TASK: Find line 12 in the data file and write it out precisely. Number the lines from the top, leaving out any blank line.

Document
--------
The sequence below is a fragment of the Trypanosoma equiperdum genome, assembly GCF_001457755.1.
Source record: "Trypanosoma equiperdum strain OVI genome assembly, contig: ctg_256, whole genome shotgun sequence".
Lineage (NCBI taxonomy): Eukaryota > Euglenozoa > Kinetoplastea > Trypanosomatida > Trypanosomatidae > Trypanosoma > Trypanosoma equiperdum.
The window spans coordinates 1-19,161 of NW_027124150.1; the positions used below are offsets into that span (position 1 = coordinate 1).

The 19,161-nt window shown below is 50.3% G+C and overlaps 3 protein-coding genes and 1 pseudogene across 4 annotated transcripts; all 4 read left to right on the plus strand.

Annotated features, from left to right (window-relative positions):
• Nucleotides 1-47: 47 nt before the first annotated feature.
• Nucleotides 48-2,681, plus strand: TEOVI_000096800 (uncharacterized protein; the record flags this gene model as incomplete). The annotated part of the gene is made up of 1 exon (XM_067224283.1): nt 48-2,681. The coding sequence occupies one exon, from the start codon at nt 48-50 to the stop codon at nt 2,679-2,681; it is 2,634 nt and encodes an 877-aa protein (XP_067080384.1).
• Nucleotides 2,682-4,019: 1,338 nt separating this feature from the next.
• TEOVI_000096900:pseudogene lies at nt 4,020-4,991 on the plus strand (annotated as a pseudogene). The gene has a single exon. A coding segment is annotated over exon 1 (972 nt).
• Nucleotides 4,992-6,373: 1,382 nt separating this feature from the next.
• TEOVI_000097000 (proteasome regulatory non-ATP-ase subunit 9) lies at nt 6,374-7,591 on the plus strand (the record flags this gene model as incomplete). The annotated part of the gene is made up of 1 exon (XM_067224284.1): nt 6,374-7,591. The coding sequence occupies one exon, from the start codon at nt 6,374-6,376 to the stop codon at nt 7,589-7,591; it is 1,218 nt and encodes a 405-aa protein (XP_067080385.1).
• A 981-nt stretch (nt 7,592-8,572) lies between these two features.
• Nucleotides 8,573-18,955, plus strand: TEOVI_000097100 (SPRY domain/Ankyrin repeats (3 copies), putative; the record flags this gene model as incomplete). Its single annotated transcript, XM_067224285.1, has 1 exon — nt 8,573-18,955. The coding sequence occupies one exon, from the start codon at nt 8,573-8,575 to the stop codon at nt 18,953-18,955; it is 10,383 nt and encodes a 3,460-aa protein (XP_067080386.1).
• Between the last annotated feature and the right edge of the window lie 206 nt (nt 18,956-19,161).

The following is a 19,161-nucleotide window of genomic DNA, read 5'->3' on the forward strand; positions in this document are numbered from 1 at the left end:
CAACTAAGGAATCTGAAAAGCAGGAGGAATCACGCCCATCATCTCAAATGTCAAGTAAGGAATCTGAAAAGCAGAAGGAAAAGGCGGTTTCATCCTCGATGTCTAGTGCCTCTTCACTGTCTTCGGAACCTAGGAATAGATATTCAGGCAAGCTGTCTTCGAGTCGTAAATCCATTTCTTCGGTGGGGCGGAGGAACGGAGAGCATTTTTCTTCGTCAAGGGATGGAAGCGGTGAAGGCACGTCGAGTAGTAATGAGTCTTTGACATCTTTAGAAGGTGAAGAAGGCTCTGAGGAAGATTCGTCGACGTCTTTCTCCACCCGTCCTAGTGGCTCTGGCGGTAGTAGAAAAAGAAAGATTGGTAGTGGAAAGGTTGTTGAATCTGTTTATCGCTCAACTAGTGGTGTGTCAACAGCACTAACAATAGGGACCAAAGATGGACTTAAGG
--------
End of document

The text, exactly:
• TEOVI_000097000 (proteasome regulatory non-ATP-ase subunit 9) lies at nt 6,374-7,591 on the plus strand (the record flags this gene model as incomplete). The annotated part of the gene is made up of 1 exon (XM_067224284.1): nt 6,374-7,591. The coding sequence occupies one exon, from the start codon at nt 6,374-6,376 to the stop codon at nt 7,589-7,591; it is 1,218 nt and encodes a 405-aa protein (XP_067080385.1).